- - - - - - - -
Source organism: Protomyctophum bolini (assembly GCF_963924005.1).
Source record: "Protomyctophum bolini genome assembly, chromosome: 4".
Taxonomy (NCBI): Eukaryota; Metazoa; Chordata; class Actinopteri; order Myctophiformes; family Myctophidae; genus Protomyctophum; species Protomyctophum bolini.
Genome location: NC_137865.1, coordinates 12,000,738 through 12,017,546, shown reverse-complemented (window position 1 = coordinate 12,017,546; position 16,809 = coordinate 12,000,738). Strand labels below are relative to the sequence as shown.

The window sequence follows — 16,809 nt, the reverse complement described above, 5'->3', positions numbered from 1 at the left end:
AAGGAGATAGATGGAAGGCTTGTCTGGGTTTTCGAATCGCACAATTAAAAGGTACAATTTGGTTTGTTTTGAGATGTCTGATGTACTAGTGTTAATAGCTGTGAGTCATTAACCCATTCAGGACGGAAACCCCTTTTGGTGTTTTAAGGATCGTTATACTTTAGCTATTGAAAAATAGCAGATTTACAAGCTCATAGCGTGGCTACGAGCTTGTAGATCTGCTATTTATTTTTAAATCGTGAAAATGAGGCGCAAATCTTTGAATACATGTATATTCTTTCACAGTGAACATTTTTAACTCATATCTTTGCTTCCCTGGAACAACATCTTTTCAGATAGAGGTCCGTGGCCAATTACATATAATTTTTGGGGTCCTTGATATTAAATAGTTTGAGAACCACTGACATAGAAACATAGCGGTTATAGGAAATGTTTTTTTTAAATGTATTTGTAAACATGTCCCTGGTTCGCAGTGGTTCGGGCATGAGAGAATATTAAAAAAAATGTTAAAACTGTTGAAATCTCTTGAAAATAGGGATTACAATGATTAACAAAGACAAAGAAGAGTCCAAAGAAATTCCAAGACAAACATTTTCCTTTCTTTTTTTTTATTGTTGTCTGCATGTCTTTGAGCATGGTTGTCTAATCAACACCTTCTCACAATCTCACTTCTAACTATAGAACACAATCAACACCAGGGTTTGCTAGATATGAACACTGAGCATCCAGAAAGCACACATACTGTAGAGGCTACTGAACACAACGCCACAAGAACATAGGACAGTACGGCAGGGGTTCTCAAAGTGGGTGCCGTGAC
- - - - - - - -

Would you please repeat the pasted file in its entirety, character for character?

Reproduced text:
Source organism: Protomyctophum bolini (assembly GCF_963924005.1).
Source record: "Protomyctophum bolini genome assembly, chromosome: 4".
Taxonomy (NCBI): Eukaryota; Metazoa; Chordata; class Actinopteri; order Myctophiformes; family Myctophidae; genus Protomyctophum; species Protomyctophum bolini.
Genome location: NC_137865.1, coordinates 12,000,738 through 12,017,546, shown reverse-complemented (window position 1 = coordinate 12,017,546; position 16,809 = coordinate 12,000,738). Strand labels below are relative to the sequence as shown.

The window sequence follows — 16,809 nt, the reverse complement described above, 5'->3', positions numbered from 1 at the left end:
AAGGAGATAGATGGAAGGCTTGTCTGGGTTTTCGAATCGCACAATTAAAAGGTACAATTTGGTTTGTTTTGAGATGTCTGATGTACTAGTGTTAATAGCTGTGAGTCATTAACCCATTCAGGACGGAAACCCCTTTTGGTGTTTTAAGGATCGTTATACTTTAGCTATTGAAAAATAGCAGATTTACAAGCTCATAGCGTGGCTACGAGCTTGTAGATCTGCTATTTATTTTTAAATCGTGAAAATGAGGCGCAAATCTTTGAATACATGTATATTCTTTCACAGTGAACATTTTTAACTCATATCTTTGCTTCCCTGGAACAACATCTTTTCAGATAGAGGTCCGTGGCCAATTACATATAATTTTTGGGGTCCTTGATATTAAATAGTTTGAGAACCACTGACATAGAAACATAGCGGTTATAGGAAATGTTTTTTTTAAATGTATTTGTAAACATGTCCCTGGTTCGCAGTGGTTCGGGCATGAGAGAATATTAAAAAAAATGTTAAAACTGTTGAAATCTCTTGAAAATAGGGATTACAATGATTAACAAAGACAAAGAAGAGTCCAAAGAAATTCCAAGACAAACATTTTCCTTTCTTTTTTTTTATTGTTGTCTGCATGTCTTTGAGCATGGTTGTCTAATCAACACCTTCTCACAATCTCACTTCTAACTATAGAACACAATCAACACCAGGGTTTGCTAGATATGAACACTGAGCATCCAGAAAGCACACATACTGTAGAGGCTACTGAACACAACGCCACAAGAACATAGGACAGTACGGCAGGGGTTCTCAAAGTGGGTGCCGTGAC